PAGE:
Elsevier, The Lancet Planetary Health, Volume 6, January 2022
Internalising health-economic impacts of air pollution into climate policy: a global modelling study
Background: Climate change and air pollution are two major societal problems. Their complex interplay calls for an advanced evaluation framework that can support decision making. Previous assessments have looked at the co-benefits of climate policies for air pollution, but few have optimised air pollution benefits. In our study, we lay out a modelling framework that internalises air pollution's economic impacts on human mortality, while considering climate constraints and aerosol feedback.
Elsevier, Journal of Thermal Biology, Volume 91, July 2020
Thermoregulation in Malayan sun bears (Helarctos malayanus) and its consequences for in situ conservation
Thermoregulation in Malayan sun bears is not fully understood. Therefore, in this study the effect of meteorological variables on both behavioural and autonomic thermoregulatory mechanisms in sun bears was examined in order to identify temperature thresholds for the activation of various thermoregulatory mechanisms. Infrared thermography was used to non‒invasively determine body surface temperature (TS) distribution in relation to ambient temperature (TA) and to determine the thermoneutral zone (TNZ) of sun bears.
Elsevier, The Lancet, Volume 389, 4 February 2017
In the first paper in this Series we assessed theoretical and empirical evidence and concluded that the health of people living in slums is a function not only of poverty but of intimately shared physical and social environments. In this paper we extend the theory of so-called neighbourhood effects. Slums offer high returns on investment because beneficial effects are shared across many people in densely populated neighbourhoods. Neighbourhood effects also help explain how and why the benefits of interventions vary between slum and non-slum spaces and between slums.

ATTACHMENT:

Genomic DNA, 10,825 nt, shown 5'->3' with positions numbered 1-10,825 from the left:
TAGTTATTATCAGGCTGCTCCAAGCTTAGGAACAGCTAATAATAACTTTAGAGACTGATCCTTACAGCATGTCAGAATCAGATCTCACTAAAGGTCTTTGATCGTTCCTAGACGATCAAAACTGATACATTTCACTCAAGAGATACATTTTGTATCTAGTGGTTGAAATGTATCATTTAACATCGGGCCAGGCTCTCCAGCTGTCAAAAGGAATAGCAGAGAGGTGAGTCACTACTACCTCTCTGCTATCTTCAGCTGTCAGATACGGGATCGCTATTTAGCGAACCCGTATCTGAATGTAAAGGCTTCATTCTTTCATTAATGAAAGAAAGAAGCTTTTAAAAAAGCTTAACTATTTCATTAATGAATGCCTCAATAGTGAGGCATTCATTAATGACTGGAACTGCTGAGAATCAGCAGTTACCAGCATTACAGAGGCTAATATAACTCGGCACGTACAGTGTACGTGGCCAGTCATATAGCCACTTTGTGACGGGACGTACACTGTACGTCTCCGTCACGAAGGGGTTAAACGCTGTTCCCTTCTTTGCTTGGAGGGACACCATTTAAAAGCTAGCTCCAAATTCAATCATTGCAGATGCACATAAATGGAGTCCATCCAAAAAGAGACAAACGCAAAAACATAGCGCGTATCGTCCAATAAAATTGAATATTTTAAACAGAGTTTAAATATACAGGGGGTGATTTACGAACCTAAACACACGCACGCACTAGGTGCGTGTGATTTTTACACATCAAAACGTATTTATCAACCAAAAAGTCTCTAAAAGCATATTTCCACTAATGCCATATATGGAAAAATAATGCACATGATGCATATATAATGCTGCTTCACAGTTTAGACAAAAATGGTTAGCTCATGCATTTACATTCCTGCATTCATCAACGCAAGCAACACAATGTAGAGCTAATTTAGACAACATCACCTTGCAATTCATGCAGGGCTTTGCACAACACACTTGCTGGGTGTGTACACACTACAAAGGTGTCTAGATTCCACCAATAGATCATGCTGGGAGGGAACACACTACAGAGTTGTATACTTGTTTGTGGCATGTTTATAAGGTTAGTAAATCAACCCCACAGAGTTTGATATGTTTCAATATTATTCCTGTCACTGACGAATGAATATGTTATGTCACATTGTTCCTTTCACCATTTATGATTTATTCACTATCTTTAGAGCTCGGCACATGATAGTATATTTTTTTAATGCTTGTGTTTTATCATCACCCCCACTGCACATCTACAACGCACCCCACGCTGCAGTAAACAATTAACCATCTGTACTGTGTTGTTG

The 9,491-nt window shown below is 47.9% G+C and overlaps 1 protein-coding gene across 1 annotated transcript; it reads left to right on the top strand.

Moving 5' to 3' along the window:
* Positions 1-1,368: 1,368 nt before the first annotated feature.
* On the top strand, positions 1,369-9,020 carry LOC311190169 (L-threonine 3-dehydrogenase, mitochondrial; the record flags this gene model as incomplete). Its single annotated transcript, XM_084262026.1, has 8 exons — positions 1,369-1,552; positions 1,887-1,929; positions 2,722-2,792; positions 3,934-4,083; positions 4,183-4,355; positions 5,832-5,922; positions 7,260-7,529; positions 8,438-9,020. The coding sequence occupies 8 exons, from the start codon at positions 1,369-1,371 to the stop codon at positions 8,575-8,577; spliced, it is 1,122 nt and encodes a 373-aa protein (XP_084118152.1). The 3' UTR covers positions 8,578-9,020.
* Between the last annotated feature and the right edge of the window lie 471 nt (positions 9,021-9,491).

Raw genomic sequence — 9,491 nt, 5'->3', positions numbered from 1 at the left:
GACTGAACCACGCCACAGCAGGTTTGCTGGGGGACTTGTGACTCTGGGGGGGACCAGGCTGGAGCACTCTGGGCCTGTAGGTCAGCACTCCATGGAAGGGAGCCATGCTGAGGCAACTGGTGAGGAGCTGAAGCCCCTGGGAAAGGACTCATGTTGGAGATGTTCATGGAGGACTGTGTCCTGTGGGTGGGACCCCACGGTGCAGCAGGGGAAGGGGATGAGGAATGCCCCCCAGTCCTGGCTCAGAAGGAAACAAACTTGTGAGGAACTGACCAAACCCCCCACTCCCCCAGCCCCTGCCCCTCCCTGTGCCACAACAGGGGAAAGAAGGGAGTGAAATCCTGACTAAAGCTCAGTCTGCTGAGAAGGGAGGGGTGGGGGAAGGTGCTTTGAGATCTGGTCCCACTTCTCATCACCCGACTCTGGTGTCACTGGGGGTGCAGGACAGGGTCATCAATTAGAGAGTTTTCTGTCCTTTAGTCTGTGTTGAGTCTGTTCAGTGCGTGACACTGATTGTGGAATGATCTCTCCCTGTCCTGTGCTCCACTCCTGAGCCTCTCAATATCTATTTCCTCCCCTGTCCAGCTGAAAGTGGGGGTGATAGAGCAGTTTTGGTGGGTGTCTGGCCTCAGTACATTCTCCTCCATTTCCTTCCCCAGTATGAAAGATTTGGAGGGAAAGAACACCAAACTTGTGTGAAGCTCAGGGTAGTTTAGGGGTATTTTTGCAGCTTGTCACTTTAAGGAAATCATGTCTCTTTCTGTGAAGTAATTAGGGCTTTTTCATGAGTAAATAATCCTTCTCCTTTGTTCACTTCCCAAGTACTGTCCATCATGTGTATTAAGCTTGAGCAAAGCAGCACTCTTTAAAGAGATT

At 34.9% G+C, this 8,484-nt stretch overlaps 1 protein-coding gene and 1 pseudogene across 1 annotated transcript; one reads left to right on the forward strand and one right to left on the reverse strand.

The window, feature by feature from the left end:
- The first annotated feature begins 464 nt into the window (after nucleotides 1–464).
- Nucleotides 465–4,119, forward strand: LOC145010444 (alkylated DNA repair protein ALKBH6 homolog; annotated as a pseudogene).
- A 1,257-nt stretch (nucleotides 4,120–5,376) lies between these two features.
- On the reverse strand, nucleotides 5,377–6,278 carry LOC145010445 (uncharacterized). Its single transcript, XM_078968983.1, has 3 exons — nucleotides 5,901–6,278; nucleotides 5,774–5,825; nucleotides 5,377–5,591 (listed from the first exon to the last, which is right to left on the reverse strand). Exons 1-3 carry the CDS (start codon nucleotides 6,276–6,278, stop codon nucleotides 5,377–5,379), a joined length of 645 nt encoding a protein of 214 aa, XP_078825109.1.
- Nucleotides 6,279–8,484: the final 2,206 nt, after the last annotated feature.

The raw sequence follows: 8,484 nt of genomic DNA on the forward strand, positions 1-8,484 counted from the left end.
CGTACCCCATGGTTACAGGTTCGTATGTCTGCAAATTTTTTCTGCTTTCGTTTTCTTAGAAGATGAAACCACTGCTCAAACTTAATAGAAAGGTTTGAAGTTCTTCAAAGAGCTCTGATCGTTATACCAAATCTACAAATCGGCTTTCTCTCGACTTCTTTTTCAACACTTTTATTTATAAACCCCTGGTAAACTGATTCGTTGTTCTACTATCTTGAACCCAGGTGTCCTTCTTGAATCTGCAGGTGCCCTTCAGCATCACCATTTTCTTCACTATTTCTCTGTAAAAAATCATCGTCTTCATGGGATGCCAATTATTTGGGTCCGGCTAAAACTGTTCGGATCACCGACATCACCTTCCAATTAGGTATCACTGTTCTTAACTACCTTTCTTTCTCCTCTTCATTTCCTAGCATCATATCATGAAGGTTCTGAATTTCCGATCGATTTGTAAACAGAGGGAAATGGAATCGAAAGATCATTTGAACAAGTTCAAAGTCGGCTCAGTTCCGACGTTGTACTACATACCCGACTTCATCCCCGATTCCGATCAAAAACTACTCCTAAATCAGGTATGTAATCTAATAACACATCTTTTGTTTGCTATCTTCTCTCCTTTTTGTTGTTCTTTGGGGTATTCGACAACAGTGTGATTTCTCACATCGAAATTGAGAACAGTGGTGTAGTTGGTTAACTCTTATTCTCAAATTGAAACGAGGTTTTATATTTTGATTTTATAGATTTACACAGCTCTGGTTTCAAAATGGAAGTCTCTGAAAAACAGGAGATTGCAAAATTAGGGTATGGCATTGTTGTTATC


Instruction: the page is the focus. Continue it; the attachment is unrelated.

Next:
Elsevier, The Lancet, Volume 386, 8 August 2015
Remarkable gains have been made in global health in the past 25 years, but progress has not been uniform. Mortality and morbidity from common conditions needing surgery have grown in the world's poorest regions, both in real terms and relative to other health gains. At the same time, development of safe, essential, life-saving surgical and anaesthesia care in low-income and middle-income countries (LMICs) has stagnated or regressed.